References Top

Mohan B, Singh KP. Bilateral sub-cutaneous orbital emphysema of orbit following nose blowing. J Laryngol Otol 2001;115:319-20.  Back to cited text no. 1
Benharbit M, Karim A, Lazreq M, Mohcine Z. Emergency treatment of post-traumatic orbital emphysema: A case report. J Fr Ophthalmol 2003;26:957-9.  Back to cited text no. 2
Wearne MJ, Frank J, Bryan S. Management of orbital emphysema. Eye 1998;12:1016-7.  Back to cited text no. 3
Fleishman JA, Beck RW, Hoffman RO. Orbital emphysema as an ophthalmologic emergency. Ophthalmology 1984;91:1389-91.  Back to cited text no. 4
Dobler AA, Nathenson AL, Cameron JD. A case of orbital emphysema as an ocular emergency. Retina 1993;13:166-8.  Back to cited text no. 5

This article has been cited by
1 Persisting Subcutaneous Emphysema of Eyelids Mimicking Orbital Tumor
Cristina Bozzola,Andrea Toso,Gloria Golinelli,Arnaldo Benech,Paolo Aluffi,Renzo Boldorini
Journal of Craniofacial Surgery. 2013; 24(5): 1685
[Pubmed] | [DOI]
2 Enfisema orbitrio compressivo apos asseio nasal: relato de caso
de Albuquerque Furlani, B.
Arq Bras Oftalmol. 2009; 72(2): 251-3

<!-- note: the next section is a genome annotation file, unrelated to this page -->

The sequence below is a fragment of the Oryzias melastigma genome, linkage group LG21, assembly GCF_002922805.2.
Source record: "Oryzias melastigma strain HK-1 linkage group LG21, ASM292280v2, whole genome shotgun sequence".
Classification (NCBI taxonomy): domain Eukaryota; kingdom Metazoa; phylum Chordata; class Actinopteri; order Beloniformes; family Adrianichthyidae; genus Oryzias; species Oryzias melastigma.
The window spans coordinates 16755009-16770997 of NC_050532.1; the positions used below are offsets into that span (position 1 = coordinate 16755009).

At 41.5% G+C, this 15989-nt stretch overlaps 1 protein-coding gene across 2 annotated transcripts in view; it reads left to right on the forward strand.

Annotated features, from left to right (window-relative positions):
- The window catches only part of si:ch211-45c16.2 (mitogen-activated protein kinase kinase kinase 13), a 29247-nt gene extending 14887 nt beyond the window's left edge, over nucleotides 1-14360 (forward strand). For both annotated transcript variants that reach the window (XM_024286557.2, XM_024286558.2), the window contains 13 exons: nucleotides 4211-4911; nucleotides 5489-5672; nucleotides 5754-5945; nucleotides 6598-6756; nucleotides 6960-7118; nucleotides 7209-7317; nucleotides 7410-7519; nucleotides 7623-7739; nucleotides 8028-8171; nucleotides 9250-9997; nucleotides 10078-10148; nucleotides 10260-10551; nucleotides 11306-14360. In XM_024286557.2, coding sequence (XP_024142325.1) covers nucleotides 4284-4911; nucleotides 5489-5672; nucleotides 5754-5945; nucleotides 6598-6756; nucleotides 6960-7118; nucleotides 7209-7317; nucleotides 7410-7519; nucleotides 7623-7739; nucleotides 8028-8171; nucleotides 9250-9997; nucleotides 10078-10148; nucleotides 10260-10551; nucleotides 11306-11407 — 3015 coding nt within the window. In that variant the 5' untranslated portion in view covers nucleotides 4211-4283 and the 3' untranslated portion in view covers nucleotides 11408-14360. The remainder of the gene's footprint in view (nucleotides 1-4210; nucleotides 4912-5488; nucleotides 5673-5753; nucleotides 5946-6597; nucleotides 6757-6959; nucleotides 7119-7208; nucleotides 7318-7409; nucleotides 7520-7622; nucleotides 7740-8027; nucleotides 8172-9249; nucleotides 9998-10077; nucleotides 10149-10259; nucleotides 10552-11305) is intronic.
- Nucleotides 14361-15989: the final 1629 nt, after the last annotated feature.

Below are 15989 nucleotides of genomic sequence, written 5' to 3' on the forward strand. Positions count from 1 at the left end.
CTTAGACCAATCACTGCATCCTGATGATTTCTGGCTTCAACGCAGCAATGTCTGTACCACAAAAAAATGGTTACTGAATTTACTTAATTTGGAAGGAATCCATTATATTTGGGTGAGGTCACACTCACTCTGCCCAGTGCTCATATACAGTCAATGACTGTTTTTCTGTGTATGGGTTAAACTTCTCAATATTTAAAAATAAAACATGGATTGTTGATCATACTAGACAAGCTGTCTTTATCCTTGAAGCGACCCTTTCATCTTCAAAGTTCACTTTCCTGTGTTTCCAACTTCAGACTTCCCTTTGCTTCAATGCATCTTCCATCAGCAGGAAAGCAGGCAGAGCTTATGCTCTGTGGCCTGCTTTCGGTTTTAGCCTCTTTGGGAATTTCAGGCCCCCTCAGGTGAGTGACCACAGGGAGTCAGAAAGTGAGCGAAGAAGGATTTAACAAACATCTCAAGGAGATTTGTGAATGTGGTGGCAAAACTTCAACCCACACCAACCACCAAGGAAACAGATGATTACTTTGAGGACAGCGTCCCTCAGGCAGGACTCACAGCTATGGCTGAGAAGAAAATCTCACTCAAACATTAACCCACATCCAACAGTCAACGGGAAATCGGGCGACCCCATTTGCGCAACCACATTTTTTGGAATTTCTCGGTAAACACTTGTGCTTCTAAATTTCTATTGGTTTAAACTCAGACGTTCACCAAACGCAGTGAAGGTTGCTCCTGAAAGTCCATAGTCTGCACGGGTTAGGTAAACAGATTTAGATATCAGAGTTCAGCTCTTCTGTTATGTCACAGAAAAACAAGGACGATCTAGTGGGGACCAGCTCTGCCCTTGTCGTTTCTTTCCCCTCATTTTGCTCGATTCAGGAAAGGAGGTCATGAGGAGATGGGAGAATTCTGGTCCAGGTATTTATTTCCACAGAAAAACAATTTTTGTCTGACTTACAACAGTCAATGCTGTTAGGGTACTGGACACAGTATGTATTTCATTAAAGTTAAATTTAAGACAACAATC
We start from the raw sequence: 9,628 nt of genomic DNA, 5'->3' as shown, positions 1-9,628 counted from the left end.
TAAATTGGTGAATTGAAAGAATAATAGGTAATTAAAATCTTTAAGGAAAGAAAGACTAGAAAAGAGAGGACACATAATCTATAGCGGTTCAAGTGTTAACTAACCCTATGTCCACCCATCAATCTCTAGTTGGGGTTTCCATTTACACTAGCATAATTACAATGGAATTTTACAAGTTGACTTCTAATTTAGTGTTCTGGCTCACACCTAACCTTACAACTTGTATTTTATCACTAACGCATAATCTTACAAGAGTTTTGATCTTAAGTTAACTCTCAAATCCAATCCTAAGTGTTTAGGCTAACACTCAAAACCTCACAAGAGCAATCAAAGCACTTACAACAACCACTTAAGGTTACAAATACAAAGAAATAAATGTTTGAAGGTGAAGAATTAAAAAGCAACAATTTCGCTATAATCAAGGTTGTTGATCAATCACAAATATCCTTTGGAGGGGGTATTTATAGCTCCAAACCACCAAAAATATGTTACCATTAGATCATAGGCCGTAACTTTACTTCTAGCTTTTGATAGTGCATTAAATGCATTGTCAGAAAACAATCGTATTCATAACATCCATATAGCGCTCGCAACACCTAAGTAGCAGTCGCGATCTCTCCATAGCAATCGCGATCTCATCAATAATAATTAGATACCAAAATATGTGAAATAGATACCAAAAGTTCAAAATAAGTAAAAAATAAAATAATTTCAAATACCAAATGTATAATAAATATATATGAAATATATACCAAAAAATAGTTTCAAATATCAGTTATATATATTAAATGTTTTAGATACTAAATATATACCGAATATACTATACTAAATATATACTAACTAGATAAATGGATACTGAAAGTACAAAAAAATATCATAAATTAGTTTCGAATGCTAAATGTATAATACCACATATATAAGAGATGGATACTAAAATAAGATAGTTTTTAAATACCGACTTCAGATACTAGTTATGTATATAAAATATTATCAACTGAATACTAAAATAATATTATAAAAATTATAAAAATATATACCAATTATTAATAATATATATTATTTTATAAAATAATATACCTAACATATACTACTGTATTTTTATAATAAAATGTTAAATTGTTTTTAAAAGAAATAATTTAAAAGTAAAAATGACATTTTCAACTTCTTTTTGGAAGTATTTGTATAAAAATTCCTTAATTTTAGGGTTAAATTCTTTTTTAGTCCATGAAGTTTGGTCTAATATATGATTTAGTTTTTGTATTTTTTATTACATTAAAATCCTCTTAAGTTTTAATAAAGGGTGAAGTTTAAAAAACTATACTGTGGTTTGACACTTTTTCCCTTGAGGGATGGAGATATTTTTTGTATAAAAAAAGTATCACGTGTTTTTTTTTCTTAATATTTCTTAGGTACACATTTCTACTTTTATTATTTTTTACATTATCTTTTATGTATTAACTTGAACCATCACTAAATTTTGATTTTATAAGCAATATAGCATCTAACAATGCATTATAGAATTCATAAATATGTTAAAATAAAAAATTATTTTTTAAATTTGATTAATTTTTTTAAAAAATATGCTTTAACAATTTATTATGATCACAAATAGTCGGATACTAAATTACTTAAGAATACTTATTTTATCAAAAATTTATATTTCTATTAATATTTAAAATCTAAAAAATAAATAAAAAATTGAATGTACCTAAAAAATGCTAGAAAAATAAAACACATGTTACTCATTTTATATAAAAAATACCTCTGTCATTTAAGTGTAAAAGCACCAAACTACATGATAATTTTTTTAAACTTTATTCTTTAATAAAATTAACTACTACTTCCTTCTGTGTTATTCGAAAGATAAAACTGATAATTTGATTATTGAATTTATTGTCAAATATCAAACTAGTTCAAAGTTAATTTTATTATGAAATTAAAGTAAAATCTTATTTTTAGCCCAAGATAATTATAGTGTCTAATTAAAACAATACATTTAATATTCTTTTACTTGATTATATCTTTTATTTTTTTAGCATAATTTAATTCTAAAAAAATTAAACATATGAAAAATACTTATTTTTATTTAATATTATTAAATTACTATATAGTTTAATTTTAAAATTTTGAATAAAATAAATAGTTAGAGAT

3 Sight-threatening orbital emphysema after nose blowing: Case report | [Enfisema orbitário compressivo após asseio nasal: Relato de caso]
de Albuquerque Furlani, B., Diniz, B., Bitelli, L.G., Martins, E.N.
Arquivos Brasileiros de Oftalmologia. 2009; 72(2): 251-253
4 Barotrauma: A Complication of Positive Pressure for Nasal Foreign Body Removal in a Pediatric Patient
Rachel W. Hills,Julie C. Brown,Dena Brownstein
Annals of Emergency Medicine. 2008; 52(6): 623
[Pubmed] | [DOI]
5 Orbital and infratemporal fossa emphysema following nose blowing
F. Di Lella,A. Bacciu,V. Vincenti,E. Pasanisi,S. Bacciu
Clinical Otolaryngology. 2008; 33(2): 181
[Pubmed] | [DOI]
6 Barotrauma: A Complication of Positive Pressure for Nasal Foreign Body Removal in a Pediatric Patient
Hills, R.W. and Brown, J.C. and Brownstein, D.
Annals of Emergency Medicine. 2008; 52(6): 623-625
7 Orbital Emphysema Following Ocular Trauma and Sneezing
Gauguet, J.M. and Lindquist, P. and Shaffer, K.
Radiology Case Reports. 2008; 3(1)
8 Orbital and infratemporal fossa emphysema following nose blowing
Di Lella, F. and Bacciu, A. and Vincenti, V. and Pasanisi, E. and Bacciu, S.
Clinical Otolaryngology. 2008; 33(2): 181-182


    Similar in PUBMED
   Search Pubmed for
   Search in Google Scholar for
    Access Statistics
    Email Alert *
    Add to My List *
* Registration required (free)  

  In this article

 Article Access Statistics
    PDF Downloaded219    
    Comments [Add]    
    Cited by others 8    

Recommend this journal